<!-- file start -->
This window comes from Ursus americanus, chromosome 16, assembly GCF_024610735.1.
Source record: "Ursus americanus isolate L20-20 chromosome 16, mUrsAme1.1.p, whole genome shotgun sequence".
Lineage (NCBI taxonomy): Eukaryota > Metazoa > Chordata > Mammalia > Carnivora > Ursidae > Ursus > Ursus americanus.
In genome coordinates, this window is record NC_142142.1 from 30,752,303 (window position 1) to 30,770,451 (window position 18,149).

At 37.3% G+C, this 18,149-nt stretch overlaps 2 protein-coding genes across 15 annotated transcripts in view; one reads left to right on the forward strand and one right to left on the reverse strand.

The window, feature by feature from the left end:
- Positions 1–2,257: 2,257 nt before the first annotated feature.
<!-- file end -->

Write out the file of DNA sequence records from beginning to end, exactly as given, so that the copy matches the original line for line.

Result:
This window comes from Ursus americanus, chromosome 16, assembly GCF_024610735.1.
Source record: "Ursus americanus isolate L20-20 chromosome 16, mUrsAme1.1.p, whole genome shotgun sequence".
Lineage (NCBI taxonomy): Eukaryota > Metazoa > Chordata > Mammalia > Carnivora > Ursidae > Ursus > Ursus americanus.
In genome coordinates, this window is record NC_142142.1 from 30,752,303 (window position 1) to 30,770,451 (window position 18,149).

At 37.3% G+C, this 18,149-nt stretch overlaps 2 protein-coding genes across 15 annotated transcripts in view; one reads left to right on the forward strand and one right to left on the reverse strand.

The window, feature by feature from the left end:
- Positions 1–2,257: 2,257 nt before the first annotated feature.